Learning to speak a language has intrigued me since my own sons were born and then continued to be something that I observed, reflected, and questioned when we lived in Germany and then Spain when our sons were young.

When our sons were infants my husband and I audio taped their sounds. Later when they were older we listened to those tapes and we were fascinated to hear language development! When you’re so close to an infant you don’t hear as much but if you can put yourself in a situation where you can objectively listen and it’s amazing what you hear.

In Germany and Spain I worked as a conversational English instructor at Berlitz School of Languages and it was that training that convinced me that the underlying motivation for learning to speak a language is the need to communicate. The more I could create a real need for communication the more a student would try to find the word to explain their thoughts.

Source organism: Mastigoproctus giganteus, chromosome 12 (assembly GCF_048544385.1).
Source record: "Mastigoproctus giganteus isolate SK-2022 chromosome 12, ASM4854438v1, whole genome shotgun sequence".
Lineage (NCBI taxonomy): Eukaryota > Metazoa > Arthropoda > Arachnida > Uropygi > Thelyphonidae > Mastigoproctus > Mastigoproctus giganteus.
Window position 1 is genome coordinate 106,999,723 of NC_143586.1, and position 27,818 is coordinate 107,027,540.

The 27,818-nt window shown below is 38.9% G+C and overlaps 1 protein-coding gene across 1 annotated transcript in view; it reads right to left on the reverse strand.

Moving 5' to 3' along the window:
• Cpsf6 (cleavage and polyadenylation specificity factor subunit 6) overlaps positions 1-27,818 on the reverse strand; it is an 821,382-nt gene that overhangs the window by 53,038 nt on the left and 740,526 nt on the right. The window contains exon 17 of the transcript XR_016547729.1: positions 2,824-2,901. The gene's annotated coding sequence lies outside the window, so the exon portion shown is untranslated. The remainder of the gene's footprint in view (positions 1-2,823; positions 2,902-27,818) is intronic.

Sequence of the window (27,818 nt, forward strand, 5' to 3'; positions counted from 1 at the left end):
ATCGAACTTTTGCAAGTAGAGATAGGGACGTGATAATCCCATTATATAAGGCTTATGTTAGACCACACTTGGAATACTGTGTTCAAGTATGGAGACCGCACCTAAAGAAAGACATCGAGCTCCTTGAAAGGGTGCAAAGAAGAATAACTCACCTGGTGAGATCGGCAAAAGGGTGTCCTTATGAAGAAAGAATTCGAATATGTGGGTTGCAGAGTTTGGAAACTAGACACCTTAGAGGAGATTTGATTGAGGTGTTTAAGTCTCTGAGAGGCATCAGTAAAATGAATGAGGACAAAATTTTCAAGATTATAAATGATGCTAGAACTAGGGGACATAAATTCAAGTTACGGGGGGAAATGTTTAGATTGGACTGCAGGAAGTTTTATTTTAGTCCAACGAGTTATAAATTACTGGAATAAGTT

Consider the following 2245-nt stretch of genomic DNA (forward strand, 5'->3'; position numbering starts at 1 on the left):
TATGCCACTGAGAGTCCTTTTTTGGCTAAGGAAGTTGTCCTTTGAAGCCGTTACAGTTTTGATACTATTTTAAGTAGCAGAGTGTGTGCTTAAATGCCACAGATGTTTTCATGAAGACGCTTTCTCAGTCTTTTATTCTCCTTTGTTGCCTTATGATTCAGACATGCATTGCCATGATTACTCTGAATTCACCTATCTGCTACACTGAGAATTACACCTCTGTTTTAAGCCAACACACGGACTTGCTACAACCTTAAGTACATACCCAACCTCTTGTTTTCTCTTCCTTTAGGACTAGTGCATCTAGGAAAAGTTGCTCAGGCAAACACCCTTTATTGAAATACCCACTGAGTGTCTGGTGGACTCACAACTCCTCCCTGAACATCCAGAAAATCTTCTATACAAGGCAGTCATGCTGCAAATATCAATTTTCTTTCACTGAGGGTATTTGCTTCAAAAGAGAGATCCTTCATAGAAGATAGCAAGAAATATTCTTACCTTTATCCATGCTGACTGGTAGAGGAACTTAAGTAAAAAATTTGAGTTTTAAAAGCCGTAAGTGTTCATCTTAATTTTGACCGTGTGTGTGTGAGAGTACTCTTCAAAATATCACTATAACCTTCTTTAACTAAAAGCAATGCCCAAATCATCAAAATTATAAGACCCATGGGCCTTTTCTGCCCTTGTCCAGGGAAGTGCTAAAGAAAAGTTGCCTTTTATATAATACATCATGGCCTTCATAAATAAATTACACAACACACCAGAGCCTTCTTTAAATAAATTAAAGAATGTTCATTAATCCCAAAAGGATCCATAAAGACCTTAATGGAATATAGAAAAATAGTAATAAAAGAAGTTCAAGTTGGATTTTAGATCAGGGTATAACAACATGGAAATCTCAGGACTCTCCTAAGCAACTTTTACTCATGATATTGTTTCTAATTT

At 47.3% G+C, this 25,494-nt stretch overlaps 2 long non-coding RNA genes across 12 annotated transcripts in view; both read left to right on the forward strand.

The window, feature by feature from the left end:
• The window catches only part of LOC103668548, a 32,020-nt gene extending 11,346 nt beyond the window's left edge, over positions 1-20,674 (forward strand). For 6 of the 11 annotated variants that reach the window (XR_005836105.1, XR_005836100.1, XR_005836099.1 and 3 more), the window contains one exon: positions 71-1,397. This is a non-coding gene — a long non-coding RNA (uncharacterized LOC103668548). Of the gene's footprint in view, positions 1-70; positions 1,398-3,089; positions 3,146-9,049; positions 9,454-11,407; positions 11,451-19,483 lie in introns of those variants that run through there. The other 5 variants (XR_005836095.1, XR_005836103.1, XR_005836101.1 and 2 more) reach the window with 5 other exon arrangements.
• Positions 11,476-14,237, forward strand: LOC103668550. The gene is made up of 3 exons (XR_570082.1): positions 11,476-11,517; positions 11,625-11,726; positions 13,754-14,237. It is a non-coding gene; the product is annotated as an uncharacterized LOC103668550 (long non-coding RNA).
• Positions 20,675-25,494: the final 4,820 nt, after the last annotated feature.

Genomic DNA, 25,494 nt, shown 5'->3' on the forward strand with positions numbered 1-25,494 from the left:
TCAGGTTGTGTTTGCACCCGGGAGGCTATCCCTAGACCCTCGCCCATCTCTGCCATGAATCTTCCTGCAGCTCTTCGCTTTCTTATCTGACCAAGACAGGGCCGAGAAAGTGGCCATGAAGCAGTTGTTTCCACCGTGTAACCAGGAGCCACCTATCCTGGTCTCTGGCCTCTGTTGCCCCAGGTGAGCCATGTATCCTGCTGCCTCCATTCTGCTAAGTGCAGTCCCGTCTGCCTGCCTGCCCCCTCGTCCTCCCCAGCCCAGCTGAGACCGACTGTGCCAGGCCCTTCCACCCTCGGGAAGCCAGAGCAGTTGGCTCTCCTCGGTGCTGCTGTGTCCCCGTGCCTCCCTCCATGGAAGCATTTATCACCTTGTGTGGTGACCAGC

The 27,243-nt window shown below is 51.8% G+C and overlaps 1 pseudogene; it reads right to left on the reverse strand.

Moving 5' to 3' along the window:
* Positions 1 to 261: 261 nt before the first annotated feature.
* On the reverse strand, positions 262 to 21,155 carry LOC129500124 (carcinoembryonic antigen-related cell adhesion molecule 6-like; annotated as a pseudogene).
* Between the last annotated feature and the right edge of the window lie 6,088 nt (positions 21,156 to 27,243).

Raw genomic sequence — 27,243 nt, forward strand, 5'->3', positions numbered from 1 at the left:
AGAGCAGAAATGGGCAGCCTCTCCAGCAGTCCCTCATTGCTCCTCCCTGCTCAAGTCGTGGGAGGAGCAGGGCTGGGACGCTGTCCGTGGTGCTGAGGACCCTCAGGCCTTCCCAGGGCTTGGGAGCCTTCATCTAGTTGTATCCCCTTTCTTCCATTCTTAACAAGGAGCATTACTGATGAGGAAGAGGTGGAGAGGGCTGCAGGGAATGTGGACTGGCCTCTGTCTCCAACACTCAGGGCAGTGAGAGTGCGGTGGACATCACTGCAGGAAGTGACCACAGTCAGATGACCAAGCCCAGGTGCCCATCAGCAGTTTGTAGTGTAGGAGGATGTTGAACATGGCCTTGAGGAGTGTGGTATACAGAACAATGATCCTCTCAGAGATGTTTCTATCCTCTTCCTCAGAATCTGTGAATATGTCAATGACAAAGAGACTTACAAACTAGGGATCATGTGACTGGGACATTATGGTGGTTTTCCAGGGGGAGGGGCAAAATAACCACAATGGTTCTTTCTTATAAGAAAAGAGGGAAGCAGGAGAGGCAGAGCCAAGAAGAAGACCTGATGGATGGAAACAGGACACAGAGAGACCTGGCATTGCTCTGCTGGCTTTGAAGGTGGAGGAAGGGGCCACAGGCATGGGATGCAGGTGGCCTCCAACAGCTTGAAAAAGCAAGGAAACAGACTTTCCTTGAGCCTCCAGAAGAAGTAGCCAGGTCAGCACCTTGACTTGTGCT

Have you experienced trying to communicate an idea to someone whose first language is not English? If you really need to have them understand, you phrase the ideas you’re trying to express in different ways if the first way meets a blank stare. As they ask you questions, you respond. You ask/answer/ask/answer until you have communicated what you need them to understand. It’s not one way — it’s an exchange.

Mathematics is a language. We have to establish environments in which students feel a need to communicate. How do we create the need?

When you are communicating with someone and you don’t quite understand what they mean, you ask questions.

* I’m not sure I understand.
* How does that work?
* Why did you use “(insert a word)” – can you tell me what that means?
* Why did you say that?
* Can you tell me more?

I wonder how they might be communicating?

What happens when you think of your students as communicators?